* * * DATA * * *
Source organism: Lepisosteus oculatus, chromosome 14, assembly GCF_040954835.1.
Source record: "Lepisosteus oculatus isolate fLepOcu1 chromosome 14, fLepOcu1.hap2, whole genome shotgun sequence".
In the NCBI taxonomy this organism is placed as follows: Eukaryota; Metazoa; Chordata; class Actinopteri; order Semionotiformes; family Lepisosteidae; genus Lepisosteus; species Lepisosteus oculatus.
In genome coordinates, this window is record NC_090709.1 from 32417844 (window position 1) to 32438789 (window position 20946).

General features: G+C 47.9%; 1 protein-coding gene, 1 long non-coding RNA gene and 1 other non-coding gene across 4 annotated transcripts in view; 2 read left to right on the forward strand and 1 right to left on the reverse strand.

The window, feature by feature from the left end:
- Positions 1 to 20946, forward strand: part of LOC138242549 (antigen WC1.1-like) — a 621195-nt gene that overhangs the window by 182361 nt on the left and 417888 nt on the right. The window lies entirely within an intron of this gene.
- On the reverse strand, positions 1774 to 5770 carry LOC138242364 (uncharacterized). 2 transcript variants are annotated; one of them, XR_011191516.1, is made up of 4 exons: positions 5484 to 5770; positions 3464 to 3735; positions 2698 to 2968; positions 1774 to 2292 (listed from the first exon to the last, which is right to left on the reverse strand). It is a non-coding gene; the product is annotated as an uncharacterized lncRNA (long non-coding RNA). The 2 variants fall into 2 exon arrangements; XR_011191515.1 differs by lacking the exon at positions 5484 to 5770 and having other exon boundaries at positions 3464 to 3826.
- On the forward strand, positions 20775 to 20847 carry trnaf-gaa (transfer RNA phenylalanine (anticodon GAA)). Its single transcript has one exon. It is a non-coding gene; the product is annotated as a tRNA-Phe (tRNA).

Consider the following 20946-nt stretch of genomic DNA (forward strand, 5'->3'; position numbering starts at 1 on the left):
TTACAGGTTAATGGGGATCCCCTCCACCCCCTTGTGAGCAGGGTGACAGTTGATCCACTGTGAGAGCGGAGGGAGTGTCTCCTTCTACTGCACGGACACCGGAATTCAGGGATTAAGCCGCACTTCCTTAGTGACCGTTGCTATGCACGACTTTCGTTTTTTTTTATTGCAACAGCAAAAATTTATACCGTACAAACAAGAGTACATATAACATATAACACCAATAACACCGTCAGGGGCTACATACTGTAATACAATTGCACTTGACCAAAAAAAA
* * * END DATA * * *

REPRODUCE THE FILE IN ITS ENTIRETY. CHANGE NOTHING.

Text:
Source organism: Lepisosteus oculatus, chromosome 14, assembly GCF_040954835.1.
Source record: "Lepisosteus oculatus isolate fLepOcu1 chromosome 14, fLepOcu1.hap2, whole genome shotgun sequence".
In the NCBI taxonomy this organism is placed as follows: Eukaryota; Metazoa; Chordata; class Actinopteri; order Semionotiformes; family Lepisosteidae; genus Lepisosteus; species Lepisosteus oculatus.
In genome coordinates, this window is record NC_090709.1 from 32417844 (window position 1) to 32438789 (window position 20946).

General features: G+C 47.9%; 1 protein-coding gene, 1 long non-coding RNA gene and 1 other non-coding gene across 4 annotated transcripts in view; 2 read left to right on the forward strand and 1 right to left on the reverse strand.

The window, feature by feature from the left end:
- Positions 1 to 20946, forward strand: part of LOC138242549 (antigen WC1.1-like) — a 621195-nt gene that overhangs the window by 182361 nt on the left and 417888 nt on the right. The window lies entirely within an intron of this gene.
- On the reverse strand, positions 1774 to 5770 carry LOC138242364 (uncharacterized). 2 transcript variants are annotated; one of them, XR_011191516.1, is made up of 4 exons: positions 5484 to 5770; positions 3464 to 3735; positions 2698 to 2968; positions 1774 to 2292 (listed from the first exon to the last, which is right to left on the reverse strand). It is a non-coding gene; the product is annotated as an uncharacterized lncRNA (long non-coding RNA). The 2 variants fall into 2 exon arrangements; XR_011191515.1 differs by lacking the exon at positions 5484 to 5770 and having other exon boundaries at positions 3464 to 3826.
- On the forward strand, positions 20775 to 20847 carry trnaf-gaa (transfer RNA phenylalanine (anticodon GAA)). Its single transcript has one exon. It is a non-coding gene; the product is annotated as a tRNA-Phe (tRNA).

Consider the following 20946-nt stretch of genomic DNA (forward strand, 5'->3'; position numbering starts at 1 on the left):
TTACAGGTTAATGGGGATCCCCTCCACCCCCTTGTGAGCAGGGTGACAGTTGATCCACTGTGAGAGCGGAGGGAGTGTCTCCTTCTACTGCACGGACACCGGAATTCAGGGATTAAGCCGCACTTCCTTAGTGACCGTTGCTATGCACGACTTTCGTTTTTTTTTATTGCAACAGCAAAAATTTATACCGTACAAACAAGAGTACATATAACATATAACACCAATAACACCGTCAGGGGCTACATACTGTAATACAATTGCACTTGACCAAAAAAAA